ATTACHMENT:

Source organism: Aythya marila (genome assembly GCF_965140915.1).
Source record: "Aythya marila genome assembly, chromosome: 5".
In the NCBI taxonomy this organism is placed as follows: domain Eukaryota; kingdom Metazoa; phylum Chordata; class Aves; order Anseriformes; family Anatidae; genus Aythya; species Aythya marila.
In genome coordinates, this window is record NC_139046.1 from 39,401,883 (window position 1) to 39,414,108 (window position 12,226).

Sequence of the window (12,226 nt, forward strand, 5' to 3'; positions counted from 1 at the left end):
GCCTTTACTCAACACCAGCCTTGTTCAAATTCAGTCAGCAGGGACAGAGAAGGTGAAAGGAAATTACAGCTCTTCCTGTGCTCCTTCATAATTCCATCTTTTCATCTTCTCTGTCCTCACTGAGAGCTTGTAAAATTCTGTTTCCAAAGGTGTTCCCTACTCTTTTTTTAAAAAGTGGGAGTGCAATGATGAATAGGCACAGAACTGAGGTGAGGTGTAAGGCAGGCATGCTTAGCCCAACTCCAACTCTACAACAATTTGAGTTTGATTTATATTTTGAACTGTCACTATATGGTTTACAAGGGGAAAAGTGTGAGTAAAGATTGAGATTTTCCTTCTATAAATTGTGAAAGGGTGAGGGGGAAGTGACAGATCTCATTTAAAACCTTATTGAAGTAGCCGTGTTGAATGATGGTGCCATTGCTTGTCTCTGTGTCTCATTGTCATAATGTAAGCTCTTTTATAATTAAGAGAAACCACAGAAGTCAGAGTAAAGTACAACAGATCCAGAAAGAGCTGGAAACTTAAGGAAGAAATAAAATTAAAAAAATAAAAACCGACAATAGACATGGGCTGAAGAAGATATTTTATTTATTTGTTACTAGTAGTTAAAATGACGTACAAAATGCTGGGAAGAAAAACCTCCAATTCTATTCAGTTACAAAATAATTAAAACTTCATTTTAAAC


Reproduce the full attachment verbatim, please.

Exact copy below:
Source organism: Aythya marila (genome assembly GCF_965140915.1).
Source record: "Aythya marila genome assembly, chromosome: 5".
In the NCBI taxonomy this organism is placed as follows: domain Eukaryota; kingdom Metazoa; phylum Chordata; class Aves; order Anseriformes; family Anatidae; genus Aythya; species Aythya marila.
In genome coordinates, this window is record NC_139046.1 from 39,401,883 (window position 1) to 39,414,108 (window position 12,226).

Sequence of the window (12,226 nt, forward strand, 5' to 3'; positions counted from 1 at the left end):
GCCTTTACTCAACACCAGCCTTGTTCAAATTCAGTCAGCAGGGACAGAGAAGGTGAAAGGAAATTACAGCTCTTCCTGTGCTCCTTCATAATTCCATCTTTTCATCTTCTCTGTCCTCACTGAGAGCTTGTAAAATTCTGTTTCCAAAGGTGTTCCCTACTCTTTTTTTAAAAAGTGGGAGTGCAATGATGAATAGGCACAGAACTGAGGTGAGGTGTAAGGCAGGCATGCTTAGCCCAACTCCAACTCTACAACAATTTGAGTTTGATTTATATTTTGAACTGTCACTATATGGTTTACAAGGGGAAAAGTGTGAGTAAAGATTGAGATTTTCCTTCTATAAATTGTGAAAGGGTGAGGGGGAAGTGACAGATCTCATTTAAAACCTTATTGAAGTAGCCGTGTTGAATGATGGTGCCATTGCTTGTCTCTGTGTCTCATTGTCATAATGTAAGCTCTTTTATAATTAAGAGAAACCACAGAAGTCAGAGTAAAGTACAACAGATCCAGAAAGAGCTGGAAACTTAAGGAAGAAATAAAATTAAAAAAATAAAAACCGACAATAGACATGGGCTGAAGAAGATATTTTATTTATTTGTTACTAGTAGTTAAAATGACGTACAAAATGCTGGGAAGAAAAACCTCCAATTCTATTCAGTTACAAAATAATTAAAACTTCATTTTAAAC